Why Startups Need A Founder Vesting Schedule

(Photo credit – David Paul Ohmer)

Every startup needs to have a founder vesting schedule because things don’t always go as per the plan. When you team up with close friends or co-workers as founders of a startup, the future seems bright and mapped out all the way to a successful IPO or buyout.

But, if one of the co-founders suddenly wants to bail and head for bigger and better pastures, it shouldn’t rock the boat.

Apart from the loss of that founder’s vision, leadership, industry connections, hard work and expertise, there’s also the little matter of what happens to the stock that founder owns.

Both sides will have to spend endless hours with lawyers and accountants to figure out all the possible scenarios. They will have to sit down and negotiate an acceptable solution that satisfies the founder bailing out as well as the interests of the startup and remaining founders.

Then there are the tax implications of a transfer of shares from one founder back to the company or one of the other founders. It could happen that 50% or more of the company stock is owned by a person no longer associated with the company. If you leave things as they are, then how do you explain to a prospective investor that a huge chunk of the company is owned by a former founder who has nothing to do with the startup anymore?

All said and done, it is a costly, messy and time-consuming affair. This is where founder vesting comes into the picture. Actually, it has to be worked out during startup formation, when stocks are authorized and allotted to the founders. Founders don’t get the lion’s share of the authorized stocks just for the idea and/or property (intellectual or otherwise) created or invested.

They are also expected to stay at the helm and work hard until such time as the company is in a position to hire a replacement, and this is where the vesting restrictions work as an incentive. Also note that investors like VC funds mandate founder vesting restrictions, so most startups these days have no choice but to agree for a vesting schedule.

At the very least, a standard VC agreement will include a buy-back vesting clause for a 3-4 year period. If a founder wants to quit before that, then the startup gets the option to buy the shares back. As a general rule, all startup employees and the founders should only be able to fully vest 4 years from the start date, with a one-year cliff for employees. This means they get nothing if they quit within the first 12 months.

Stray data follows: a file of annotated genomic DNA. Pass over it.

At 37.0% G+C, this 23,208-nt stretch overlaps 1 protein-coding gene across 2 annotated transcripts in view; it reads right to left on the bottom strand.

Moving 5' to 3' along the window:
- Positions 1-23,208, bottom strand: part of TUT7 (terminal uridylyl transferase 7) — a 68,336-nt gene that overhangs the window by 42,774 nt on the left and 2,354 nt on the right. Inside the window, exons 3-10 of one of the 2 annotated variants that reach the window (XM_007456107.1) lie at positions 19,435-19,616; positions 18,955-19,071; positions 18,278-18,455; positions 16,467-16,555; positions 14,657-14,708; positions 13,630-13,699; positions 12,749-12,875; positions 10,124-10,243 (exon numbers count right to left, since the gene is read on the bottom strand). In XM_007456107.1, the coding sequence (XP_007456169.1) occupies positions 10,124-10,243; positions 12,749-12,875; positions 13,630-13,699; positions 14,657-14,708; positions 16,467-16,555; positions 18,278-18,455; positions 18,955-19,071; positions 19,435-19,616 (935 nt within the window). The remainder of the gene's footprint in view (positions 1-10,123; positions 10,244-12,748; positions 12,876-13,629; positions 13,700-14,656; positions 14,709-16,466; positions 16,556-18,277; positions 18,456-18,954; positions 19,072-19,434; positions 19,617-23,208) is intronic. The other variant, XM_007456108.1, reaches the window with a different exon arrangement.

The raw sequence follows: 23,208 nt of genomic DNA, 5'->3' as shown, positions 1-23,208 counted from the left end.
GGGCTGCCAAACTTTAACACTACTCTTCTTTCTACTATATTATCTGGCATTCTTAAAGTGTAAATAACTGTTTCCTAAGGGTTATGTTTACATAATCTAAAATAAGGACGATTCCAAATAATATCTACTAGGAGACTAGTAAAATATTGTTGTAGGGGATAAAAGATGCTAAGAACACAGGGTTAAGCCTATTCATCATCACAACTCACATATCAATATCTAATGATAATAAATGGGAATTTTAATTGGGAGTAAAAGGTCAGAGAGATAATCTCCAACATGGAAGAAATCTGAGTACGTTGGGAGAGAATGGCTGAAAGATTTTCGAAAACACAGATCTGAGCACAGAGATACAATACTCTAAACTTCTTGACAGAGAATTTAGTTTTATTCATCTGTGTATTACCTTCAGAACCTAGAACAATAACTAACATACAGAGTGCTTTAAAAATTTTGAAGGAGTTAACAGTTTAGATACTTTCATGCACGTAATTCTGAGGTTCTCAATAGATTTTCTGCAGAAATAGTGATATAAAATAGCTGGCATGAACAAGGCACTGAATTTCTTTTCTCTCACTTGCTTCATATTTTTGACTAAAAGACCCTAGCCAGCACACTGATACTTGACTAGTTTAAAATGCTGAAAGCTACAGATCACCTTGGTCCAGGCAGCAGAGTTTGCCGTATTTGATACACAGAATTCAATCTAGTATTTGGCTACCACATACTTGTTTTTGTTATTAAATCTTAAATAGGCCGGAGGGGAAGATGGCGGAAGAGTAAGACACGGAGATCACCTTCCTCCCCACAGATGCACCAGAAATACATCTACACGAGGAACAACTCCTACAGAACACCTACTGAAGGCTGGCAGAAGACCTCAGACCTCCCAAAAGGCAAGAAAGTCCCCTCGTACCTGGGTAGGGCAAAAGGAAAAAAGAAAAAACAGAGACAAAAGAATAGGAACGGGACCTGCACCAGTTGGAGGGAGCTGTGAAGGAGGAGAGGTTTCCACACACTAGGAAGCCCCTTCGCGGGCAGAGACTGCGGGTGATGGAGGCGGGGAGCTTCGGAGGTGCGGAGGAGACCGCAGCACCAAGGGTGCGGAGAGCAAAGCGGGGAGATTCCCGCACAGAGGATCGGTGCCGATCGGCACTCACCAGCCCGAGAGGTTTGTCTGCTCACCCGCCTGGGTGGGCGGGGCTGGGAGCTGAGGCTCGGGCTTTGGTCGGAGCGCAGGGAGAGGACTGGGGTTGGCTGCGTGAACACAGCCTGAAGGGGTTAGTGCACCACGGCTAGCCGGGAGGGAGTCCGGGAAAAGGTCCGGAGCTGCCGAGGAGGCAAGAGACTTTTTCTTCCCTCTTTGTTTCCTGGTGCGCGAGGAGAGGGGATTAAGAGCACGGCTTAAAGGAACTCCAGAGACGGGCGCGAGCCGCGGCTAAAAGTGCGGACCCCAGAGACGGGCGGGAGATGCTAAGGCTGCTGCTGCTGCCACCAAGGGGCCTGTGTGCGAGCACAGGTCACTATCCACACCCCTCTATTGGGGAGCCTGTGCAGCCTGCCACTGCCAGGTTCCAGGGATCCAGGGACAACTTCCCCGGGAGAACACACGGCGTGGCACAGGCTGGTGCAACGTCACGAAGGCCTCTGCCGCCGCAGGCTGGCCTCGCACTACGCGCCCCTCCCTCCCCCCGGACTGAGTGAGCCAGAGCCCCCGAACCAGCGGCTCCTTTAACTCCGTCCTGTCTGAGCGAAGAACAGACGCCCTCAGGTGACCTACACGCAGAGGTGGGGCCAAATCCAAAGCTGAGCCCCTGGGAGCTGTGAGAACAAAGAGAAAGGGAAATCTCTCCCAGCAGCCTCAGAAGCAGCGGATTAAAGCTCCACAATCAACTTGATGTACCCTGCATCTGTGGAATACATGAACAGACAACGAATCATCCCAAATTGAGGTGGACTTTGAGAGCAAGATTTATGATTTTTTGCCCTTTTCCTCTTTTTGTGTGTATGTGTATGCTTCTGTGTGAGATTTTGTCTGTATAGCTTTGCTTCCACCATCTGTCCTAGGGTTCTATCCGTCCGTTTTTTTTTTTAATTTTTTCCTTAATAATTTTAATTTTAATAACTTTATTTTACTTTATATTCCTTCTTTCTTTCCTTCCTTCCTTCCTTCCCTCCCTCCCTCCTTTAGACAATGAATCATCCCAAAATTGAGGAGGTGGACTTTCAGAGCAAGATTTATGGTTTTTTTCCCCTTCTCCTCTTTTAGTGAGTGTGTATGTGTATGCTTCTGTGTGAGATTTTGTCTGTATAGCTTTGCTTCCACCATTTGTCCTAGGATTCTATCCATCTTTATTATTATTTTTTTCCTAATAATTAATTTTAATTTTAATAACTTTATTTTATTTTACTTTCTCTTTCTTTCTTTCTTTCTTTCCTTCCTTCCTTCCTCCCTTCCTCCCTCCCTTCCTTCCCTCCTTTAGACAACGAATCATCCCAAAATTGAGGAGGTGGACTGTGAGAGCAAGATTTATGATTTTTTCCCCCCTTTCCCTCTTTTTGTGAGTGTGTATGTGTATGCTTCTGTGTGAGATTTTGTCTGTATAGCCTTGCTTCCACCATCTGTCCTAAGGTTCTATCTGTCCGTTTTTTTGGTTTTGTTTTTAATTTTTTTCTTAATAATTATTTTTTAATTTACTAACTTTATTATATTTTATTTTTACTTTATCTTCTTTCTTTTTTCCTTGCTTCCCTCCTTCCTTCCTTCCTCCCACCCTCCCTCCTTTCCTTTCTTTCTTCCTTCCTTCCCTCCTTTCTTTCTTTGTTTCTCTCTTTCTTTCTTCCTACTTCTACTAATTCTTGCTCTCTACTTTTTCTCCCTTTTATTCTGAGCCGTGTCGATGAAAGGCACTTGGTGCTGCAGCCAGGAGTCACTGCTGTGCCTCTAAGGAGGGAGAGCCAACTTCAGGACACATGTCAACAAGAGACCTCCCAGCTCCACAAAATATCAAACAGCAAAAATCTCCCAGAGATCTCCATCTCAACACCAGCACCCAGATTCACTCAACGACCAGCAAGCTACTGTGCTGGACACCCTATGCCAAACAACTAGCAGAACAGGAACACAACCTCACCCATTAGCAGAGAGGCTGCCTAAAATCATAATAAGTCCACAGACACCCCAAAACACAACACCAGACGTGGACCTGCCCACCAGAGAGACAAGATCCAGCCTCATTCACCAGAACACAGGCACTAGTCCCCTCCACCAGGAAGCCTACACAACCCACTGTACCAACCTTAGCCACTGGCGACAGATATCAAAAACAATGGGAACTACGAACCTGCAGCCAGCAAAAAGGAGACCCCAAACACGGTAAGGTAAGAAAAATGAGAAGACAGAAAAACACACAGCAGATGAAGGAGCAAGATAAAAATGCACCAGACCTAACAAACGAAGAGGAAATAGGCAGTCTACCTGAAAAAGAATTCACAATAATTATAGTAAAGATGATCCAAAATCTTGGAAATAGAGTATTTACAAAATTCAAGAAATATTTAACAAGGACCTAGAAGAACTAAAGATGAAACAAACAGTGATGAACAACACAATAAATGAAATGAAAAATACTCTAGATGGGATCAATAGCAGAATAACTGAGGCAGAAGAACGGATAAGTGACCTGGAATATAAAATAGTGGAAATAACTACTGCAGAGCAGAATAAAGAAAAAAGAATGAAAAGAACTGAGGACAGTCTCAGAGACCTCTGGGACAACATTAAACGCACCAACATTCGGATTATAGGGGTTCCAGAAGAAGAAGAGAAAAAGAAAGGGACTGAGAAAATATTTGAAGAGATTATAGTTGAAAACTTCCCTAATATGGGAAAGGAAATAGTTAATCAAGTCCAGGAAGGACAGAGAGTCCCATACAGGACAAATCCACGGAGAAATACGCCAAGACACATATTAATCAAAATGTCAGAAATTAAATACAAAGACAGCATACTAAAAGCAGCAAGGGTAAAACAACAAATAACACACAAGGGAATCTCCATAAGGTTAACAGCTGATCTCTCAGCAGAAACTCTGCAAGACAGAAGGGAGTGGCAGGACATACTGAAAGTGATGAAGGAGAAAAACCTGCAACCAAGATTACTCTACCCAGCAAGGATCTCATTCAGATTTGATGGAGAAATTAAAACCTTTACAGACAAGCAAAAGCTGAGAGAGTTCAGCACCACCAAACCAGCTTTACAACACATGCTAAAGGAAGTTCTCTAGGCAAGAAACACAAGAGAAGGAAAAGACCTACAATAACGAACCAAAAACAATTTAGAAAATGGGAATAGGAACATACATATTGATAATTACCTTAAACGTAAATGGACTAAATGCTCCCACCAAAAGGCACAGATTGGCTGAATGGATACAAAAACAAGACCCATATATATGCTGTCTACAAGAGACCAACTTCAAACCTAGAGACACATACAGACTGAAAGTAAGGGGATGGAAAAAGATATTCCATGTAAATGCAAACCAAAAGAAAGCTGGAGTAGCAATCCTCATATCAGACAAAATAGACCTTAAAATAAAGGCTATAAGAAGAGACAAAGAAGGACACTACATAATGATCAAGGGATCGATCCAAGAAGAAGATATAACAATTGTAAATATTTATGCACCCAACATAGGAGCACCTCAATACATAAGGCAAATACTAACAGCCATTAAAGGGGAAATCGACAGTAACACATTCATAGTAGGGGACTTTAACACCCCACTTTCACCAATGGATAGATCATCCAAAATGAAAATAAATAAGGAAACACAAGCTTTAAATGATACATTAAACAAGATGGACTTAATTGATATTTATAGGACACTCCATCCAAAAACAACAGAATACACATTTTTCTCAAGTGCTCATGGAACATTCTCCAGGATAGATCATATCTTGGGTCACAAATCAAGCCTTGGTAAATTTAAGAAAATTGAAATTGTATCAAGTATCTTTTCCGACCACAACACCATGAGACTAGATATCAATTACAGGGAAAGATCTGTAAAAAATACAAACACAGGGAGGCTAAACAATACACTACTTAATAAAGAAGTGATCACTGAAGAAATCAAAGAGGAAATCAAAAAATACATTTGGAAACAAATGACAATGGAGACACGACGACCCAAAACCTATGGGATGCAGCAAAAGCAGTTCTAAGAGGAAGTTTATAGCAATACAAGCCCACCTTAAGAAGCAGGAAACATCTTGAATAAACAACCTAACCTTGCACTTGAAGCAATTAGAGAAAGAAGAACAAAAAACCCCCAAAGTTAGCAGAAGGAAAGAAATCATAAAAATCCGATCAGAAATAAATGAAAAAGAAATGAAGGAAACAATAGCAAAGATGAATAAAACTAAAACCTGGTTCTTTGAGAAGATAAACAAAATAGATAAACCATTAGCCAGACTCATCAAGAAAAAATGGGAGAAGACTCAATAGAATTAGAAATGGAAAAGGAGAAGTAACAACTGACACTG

The most commonly followed vesting schedule is that founders get 25% upfront and employees get 25% after a year. The rest (for both founders and employees) should be spread out monthly or quarterly over the 3 year period following the one year cliff.

From the founder’s view point, this may seem a bit extreme. To sweeten the pill, lawyers can provide the founders with a change of control clause. To completely safeguard your rights as a founder, put in full acceleration upon a double trigger. This means you can fully vest your stocks if the company is acquired and you get fired.

A single trigger where the company gets acquired but keeps you on merits at least some acceleration. For example, let’s say your company gets acquired a year after startup. This leaves you twiddling your thumbs for 3 more years. In this case, your vesting could be hastened up to 12 months after the acquisition. This gives the buyer a reasonable year of your services before you can vest and part ways with your startup.

Assuming you now fully agree that founder vesting restrictions are a must for every startup, there are a few things you should know about. First of all, you need to file a form called Section 83b election with the IRS. It has to be done within 30 days after you get the stock if you don’t want Uncle Sam to walk away with a big chunk of your fortune.

The way it works is that the restricted stock you get is not considered as taxable income. But when it vests, you have to report it as income. Even worse, you have to report any rise in the value of the stock during the interim vesting period as income and not capital gain.

This horror scenario can be avoided if you file an 83b election. You simply pay tax on the stock when you get it and nothing when it vests. Any increase or decrease in the stock value when you sell it can be reported as capital gain or loss, and taxed accordingly. Of course, founder vesting doesn’t always work out to everyone’s advantage. But it is definitely better than not having a vesting schedule.


(Photo credit – David Paul Ohmer)